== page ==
So it goes without saying that I love rice pudding too.
But finding a rice pudding recipe that I love has taken some time...as in years. I'd try one from time to time but it was never quite right. After determinedly pouring over a bunch of recipes one day, I finally realized that most recipes are missing the eggs; and, in my opinion, it's the eggs that give a good rice pudding its rich, creamy taste and texture. Kind of like ice cream vs. gelato.
Made with eggs, milk and rice, THIS rice pudding packs a punch of protein for a breakfast treat on chilly mornings. I have to confess that I don't often make this for breakfast, because it does require about 20 minutes to prepare. (I don't always have that time in the mornings!) But I got up a bit early and made it just the other morning when the temperature had dipped oh so cold that night. There's nothing like a fresh-made bowl of warm, creamy goodness to fill empty tummies on chilly mornings! My oldest son literally licked his bowl clean after two large helpings.
This rice pudding recipe is just lightly sweetened, as I've kept the sugar content on the low side. It's plenty sweet for us, but if you are just starting your journey toward healthier eating and are used to sweeter foods, you may want to up the sucanat in the recipe initially (try a generous 1 cup) and then slowly decrease it as you adapt to less sugary treats.
One of the perks of rice pudding is that you can make it with leftover rice. Using up all your leftovers can stretch your food budget quite significantly. Throwing away food is throwing away money, and it all adds up faster than you think! That leftover rice (white or brown) that's sitting in your fridge? Bring new life to it by making rice pudding.
Creamy, Dreamy Rice Pudding
Leftover cooked rice (about 6 cups)*
6 cups milk, plus 1 cup milk
2/3 cup sucanat
Generous 1/3 cup organic cornstarch (I'd encourage you to buy organic to avoid GMO corn)
1 tsp almond extract or 2 tsp vanilla extract (or both!)
1-2 tsp unrefined salt, to taste
To a heavy bottomed large pot (like a Le Creuset dutch oven or brasier), add 6 cups of milk. Turn the heat to medium-low to start the milk warming. Meanwhile, in a mixing bowl, whisk together eggs, sucanat and cornstarch. Once whisked together, add the remaining cup of milk and whisk until well combined. Set aside.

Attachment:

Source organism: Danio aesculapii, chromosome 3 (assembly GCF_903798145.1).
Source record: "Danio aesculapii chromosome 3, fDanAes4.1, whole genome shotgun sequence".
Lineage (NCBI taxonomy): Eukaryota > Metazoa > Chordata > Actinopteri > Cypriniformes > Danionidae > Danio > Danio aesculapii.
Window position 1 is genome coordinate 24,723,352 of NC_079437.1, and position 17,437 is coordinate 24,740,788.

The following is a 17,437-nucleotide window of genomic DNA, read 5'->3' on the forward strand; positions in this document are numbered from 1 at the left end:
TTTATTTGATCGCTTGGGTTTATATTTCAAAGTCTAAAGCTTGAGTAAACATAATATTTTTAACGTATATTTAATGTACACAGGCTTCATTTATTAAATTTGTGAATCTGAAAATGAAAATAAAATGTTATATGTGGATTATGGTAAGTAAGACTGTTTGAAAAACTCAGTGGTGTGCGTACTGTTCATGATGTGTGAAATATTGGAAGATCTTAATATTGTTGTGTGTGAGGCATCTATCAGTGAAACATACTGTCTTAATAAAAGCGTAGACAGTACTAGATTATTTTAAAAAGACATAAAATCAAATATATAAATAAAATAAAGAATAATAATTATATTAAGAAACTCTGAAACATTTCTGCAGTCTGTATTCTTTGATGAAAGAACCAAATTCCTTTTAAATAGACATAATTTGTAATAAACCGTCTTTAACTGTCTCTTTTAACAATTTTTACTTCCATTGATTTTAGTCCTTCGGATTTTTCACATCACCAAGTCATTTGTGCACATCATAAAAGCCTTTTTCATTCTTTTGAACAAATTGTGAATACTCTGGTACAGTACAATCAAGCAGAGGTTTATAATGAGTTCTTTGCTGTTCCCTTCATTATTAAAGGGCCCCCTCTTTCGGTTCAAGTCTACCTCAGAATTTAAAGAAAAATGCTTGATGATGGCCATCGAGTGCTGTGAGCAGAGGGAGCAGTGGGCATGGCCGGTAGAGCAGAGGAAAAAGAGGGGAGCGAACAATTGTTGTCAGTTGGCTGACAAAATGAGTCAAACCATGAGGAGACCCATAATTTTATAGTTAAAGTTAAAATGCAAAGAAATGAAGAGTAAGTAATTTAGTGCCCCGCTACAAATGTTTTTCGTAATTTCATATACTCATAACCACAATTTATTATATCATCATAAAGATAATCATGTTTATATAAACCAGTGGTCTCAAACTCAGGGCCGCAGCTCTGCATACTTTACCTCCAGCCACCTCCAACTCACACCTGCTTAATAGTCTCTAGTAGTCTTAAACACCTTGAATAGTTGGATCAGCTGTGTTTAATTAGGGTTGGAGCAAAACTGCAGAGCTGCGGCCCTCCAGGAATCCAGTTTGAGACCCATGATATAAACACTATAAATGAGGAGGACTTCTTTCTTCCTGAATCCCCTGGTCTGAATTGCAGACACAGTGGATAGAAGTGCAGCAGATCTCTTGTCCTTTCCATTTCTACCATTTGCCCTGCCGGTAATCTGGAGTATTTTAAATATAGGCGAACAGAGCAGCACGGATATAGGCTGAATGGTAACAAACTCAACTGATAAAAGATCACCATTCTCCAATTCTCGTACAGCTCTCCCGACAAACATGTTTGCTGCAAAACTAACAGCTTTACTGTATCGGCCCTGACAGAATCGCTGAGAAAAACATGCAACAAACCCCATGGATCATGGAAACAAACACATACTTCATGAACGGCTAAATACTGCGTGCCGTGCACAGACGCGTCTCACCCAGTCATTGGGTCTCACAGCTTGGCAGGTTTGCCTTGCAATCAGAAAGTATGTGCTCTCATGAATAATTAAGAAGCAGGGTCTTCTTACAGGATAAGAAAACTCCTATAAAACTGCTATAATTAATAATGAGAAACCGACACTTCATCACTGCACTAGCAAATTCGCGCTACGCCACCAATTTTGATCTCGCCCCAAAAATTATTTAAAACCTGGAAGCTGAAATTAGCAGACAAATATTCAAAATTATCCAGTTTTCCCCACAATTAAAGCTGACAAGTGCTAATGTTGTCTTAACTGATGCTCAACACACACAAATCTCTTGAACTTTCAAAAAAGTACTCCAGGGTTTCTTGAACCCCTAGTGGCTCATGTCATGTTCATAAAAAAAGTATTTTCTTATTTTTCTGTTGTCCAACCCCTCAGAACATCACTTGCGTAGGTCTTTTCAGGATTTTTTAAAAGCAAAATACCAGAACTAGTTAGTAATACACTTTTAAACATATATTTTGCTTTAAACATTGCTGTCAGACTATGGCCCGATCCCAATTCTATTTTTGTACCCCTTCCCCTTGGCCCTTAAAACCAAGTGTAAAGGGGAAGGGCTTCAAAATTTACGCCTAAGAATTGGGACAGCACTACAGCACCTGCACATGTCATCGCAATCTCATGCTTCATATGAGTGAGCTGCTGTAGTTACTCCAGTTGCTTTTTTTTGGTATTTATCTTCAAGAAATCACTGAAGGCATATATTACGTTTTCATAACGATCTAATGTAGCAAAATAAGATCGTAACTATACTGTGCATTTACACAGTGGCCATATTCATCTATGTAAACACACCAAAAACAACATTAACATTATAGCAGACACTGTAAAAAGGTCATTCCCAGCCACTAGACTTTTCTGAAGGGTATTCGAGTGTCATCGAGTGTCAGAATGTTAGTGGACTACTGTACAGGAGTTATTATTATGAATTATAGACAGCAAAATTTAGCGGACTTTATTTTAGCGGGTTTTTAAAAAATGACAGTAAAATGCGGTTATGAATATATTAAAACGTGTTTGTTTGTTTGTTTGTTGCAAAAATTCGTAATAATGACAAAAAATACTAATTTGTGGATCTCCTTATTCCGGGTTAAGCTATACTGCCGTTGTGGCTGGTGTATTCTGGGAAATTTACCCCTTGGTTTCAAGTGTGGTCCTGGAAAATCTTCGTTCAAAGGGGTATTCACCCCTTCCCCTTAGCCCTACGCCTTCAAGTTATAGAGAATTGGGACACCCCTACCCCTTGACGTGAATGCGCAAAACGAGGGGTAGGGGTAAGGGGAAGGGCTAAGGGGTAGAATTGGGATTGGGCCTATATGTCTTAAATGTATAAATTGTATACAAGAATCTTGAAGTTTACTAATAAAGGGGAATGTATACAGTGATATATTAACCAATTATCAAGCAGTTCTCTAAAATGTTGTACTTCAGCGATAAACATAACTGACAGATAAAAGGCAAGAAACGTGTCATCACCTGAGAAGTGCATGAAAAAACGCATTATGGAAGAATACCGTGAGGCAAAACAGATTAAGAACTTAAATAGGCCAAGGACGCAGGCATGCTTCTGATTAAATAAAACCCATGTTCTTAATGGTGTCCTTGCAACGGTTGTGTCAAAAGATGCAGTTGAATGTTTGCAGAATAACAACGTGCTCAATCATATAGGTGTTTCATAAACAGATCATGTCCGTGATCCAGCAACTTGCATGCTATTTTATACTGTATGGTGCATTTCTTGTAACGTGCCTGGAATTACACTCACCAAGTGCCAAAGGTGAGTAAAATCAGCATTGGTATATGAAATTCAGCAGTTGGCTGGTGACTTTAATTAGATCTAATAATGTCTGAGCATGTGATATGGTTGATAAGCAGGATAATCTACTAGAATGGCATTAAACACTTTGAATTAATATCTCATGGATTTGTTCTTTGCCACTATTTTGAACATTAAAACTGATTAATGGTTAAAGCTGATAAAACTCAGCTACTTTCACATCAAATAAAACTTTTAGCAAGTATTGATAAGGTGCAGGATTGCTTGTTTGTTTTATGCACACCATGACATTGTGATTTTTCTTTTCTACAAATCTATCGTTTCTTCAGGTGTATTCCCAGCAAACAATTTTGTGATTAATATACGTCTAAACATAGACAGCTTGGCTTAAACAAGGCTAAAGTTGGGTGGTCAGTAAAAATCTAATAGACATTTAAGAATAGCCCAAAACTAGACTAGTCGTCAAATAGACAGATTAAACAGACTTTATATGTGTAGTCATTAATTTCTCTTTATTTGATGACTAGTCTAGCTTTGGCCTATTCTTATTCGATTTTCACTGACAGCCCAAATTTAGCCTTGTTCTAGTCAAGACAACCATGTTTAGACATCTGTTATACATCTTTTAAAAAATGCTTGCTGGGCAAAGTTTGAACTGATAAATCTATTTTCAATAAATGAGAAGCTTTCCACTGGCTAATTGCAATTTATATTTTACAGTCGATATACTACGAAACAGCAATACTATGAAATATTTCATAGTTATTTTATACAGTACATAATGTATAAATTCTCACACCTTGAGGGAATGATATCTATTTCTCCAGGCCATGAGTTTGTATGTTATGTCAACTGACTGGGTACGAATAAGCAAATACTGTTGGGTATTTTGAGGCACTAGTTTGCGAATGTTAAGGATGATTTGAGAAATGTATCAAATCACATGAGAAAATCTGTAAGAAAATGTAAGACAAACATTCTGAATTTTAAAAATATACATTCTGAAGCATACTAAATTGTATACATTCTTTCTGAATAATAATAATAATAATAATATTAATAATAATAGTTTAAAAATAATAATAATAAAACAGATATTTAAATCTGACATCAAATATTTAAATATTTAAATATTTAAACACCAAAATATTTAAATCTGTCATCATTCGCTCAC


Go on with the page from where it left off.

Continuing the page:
Return to the warming milk and raise the temperature to medium-high, whisking the milk continuously while it heats. Heat until the milk is steaming vigorously then lower the temperature back down to medium-low. Scoop 1 cup of the hot milk out and slowly pour it into the egg mixture, whisking. (This is called tempering and helps prevent clumps of cooked egg.) Repeat with one more cup of hot milk.
Add the rice to the hot milk and stir gently, allowing the rice to soften for a few minutes. Next, pour the egg mixture through a sieve into the hot milk, whisking. (The sieve will keep out any tiny bits of lumpy cornstarch or cooked egg.) Return the heat to medium-high and gently whisk the pudding while it heats and thickens. When the first sputter or bubble occurs, remove the pudding from the heat. As the pudding cools, it will thicken a bit more. Eat warm and soft (my favorite) or refrigerate and eat chilled.
* Don't be afraid to fudge the 6 cup number! Using up leftovers typically means we have random amounts, right? You'd be fine with as low as 4 cups and as high as 7ish cups, possibly even 8. The rice pudding will either be extra creamy or more rice-filled. Six is the "perfect" amount, but life isn't always perfect now, is it? ;)
** One more note about the leftover rice. It's best to use rice that's just a day old. As rice sits it hardens. If the rice is too old, it will be crunchy in your pudding—blech.
For more delicious and healthy whole foods recipes like this, check out my latest cookbook Whole Foods for the Everyday Cook, featuring over 100 recipes and even more photos!